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What’s better than a fatty, grass-fed beef steak, or a pasture raised pork chop?

Don’t think too hard.

Ready?

One that’s been salted and cured.

Better yet, one that’s been salted and dried over time (think “prosciutto” or “bresaola”, or even “jerky”)

The application of salt, and sometimes sugar, to meat serve both to preserve and enhance the flavors of meat.  When certain cuts are prepared and then hung and dried, the flavors shift and change to become unique and amazing. Plus, the meat becomes shelf stable and preserved for easy travel and use.

(photos from the Charcuterie and Pork Preservation class courtesy of Nomad Media)

proscuitto, charcuterie, mangalitsa, cured meat
cured meat, charcuterie, sausage, mangalitsa
cured meat, charcuterie, sausage, mangalitsa, farm education

What I’m talking about is curing meat, yes, and taking it to the next level. This is called “charcuterie.” You might be familiar with “charcuterie boards” on which people artfully lay out time preserved meats, cheeses, and other delicacies. This isn’t just high end stuff, though. It’s a critical process for the homesteader, nomad, prepper, or foodie to master. The ability to provide food security for yourself outside of needing a freezer is the ultimate end of self sufficiency, convenience, and value adding. And it’s pretty amazingly easy.

There are a few things to know, though. That’s why we share our knowledge and expertise with you in the Charcuterie and Pork Preservation class: knowledge is a tool, experience is the power. You won’t just learn, you’ll experience the art of making preserved pork as charcuterie.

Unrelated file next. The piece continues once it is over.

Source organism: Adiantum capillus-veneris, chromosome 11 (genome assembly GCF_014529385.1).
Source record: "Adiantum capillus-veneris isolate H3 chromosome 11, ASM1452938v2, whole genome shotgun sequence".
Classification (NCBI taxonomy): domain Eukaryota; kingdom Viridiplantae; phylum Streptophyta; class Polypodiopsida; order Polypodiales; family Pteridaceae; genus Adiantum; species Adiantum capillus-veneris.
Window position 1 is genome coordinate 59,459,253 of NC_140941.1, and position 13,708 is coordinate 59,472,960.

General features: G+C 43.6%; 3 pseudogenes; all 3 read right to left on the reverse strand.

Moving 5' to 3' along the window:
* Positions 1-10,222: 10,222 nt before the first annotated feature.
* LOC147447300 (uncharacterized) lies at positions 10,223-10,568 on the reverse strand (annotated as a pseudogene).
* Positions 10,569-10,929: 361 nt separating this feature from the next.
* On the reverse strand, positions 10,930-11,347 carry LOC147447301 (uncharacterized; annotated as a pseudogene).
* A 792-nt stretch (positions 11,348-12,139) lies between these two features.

Here are some FAQ’s about curing meat:

What are the temperature and humidity requirements?

             The ideal is 60 degrees and 60% humidity. The temperature can fluctuate up to 20 degrees and you can be ok. The humidity is more critical. Too much humidity and you’ll get green and black mold. This is  bad. Too low humidity and the meat can dry out on the outside and seal in the inner moisture, causing rot. This is also bad. You don’t need a complicated temperature and humidity controlled room. A secure area with a humidifier in the winter and dehumidifier in the summer is sufficient. A garage that doesn’t quite freeze or a cooler entryway closet can suffice.

I have some meat in my freezer. Can I grind it and make dry cured sausages?

             No. Once frozen the basic structure of the meat changes as the water in it expands and changes the cells.  It can be salted and refrozen, but not dry aged.

Will it be ok if I smoke it?

             Smoking won’t change frozen meat, so if that’s your goal, you still can’t dry age previously frozen meat.

             However, you can cold smoke salted/cured pieces and then hang them. That’s very traditional in many cultures, including our own American pioneer and homestead heritage.

Can I reuse a brine?

             No. Once a brine has been used, the salt to water ratio is altered. The next piece wouldn’t have the proper amount of salt available in the brine to cure it. Always use a brine only once.

There’s so much salt left over! What can I use it for?

             Tanning hides, salting areas where you don’t want vegetation, dry it out and use it in a “bug a salt” gun. We’re open to other ideas!